This story actually appeared on Grist And is part of Meteorological Desk Sharing.

Last week, a long, narrow part of Earth’s atmosphere got stuck. Trillions of gallons of water eastward from the tropical Pacific and landed on California. This weather phenomenon, known as an atmospheric river, Rains broke records.Thrown Over a foot of rain On parts of the state, and knocked for electricity. 800,000 residents. At least nine people were killed. Killed in car accidents or falling trees. But the full impact of the storm’s health effects may not be felt for months.

Flooding caused by heavy winter rains in California is helping to spread a deadly fungal disease called coccidioidomycosis, or valley fever. “Hydroclimate whiplash is moving toward increasingly wide swings between extremely wet and extremely dry conditions,” said Daniel Swain, a climate scientist at the University of California, Los Angeles. Humans are finding it difficult to adapt to this new pattern. But the fungus is thriving, Swain said. Valley Fever, he added, “is going to be an increasingly big story.”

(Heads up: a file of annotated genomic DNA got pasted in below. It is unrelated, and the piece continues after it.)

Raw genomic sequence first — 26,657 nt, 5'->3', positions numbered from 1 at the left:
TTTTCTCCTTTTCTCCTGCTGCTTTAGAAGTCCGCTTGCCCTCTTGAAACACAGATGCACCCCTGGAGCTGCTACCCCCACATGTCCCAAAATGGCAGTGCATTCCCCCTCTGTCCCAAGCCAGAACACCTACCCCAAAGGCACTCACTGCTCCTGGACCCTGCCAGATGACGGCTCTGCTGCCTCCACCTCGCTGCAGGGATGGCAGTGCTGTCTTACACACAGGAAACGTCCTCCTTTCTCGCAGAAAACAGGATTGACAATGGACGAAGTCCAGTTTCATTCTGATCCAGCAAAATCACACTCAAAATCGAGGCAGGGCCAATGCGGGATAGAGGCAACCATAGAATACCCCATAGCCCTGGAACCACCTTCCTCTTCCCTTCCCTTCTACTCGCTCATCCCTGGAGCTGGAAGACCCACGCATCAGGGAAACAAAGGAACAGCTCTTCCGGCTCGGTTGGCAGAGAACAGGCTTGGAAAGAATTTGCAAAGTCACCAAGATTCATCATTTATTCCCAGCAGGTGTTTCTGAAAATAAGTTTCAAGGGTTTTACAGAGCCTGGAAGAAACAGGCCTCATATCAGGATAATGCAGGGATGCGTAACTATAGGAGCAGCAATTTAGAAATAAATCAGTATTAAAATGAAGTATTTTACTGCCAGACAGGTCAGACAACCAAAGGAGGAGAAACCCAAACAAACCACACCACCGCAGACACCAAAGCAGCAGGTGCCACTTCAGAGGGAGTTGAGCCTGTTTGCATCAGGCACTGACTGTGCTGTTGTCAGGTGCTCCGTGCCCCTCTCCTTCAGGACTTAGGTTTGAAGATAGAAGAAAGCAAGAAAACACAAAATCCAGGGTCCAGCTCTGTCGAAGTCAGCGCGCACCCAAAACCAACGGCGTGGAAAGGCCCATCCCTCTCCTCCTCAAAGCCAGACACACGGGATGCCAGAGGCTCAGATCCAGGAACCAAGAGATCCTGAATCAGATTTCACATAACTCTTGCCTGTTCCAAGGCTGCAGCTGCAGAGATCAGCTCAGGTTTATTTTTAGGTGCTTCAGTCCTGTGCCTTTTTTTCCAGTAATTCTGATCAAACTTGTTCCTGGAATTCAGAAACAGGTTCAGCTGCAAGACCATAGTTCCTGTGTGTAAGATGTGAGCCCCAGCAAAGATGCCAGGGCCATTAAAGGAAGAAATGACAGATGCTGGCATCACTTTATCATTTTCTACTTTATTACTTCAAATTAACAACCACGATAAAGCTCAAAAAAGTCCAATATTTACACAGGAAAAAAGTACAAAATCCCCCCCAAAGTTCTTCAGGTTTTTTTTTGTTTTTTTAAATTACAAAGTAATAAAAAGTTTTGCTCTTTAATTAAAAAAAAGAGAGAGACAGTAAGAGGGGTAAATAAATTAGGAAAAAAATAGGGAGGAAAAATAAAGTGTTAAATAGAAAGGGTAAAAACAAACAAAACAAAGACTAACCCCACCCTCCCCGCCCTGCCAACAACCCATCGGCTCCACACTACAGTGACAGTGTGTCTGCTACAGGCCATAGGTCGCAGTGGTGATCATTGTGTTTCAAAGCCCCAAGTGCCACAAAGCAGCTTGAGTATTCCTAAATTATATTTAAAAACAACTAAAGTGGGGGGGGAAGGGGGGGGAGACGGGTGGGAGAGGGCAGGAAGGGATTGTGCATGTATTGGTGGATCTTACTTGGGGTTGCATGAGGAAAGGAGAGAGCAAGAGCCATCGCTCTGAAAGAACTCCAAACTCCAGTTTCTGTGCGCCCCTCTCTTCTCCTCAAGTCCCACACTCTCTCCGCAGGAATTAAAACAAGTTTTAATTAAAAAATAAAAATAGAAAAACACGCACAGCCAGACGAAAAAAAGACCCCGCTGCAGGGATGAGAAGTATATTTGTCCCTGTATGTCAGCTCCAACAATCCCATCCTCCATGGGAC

Valley fever cases in California broke last year’s record of nine. A back-to-back atmospheric river criticized the state and led to massive record-breaking floods. Last month, the California Department of Public Health issued a Advice to health care providers It said it recorded 9,280 new cases of valley fever with onset dates in 2023 — the highest number the department has ever documented. In a statement provided to Grist, the California Department of Public Health said last year’s climate and disease patterns indicate “the risk of valley fever in California may increase in 2024.”

“If you look at the numbers, it’s surprising,” said Shangxin Yang, a clinical microbiologist at the University of California, Los Angeles. “About 15 years ago in our lab, we only saw one or two cases a month. Now, it’s two or three cases a week.

Valley fever — named after California’s San Joaquin Valley, where the disease was discovered in a farm worker in the late 1800s — is caused by the spores of a fungus. Coccidioides. If inhaled, the spores can cause severe illness in humans and some animals, including dogs. The fungus is particularly sensitive to extremes of climate. Coccidioides Does not thrive in areas of the United States that receive year-round rainfall, nor can it tolerate persistent drought.

People in hospital with valley fever

Patients in California undergoing treatment for Valley Fever

Photo: Brian Vanderburgh/Los Angeles Times/Getty Images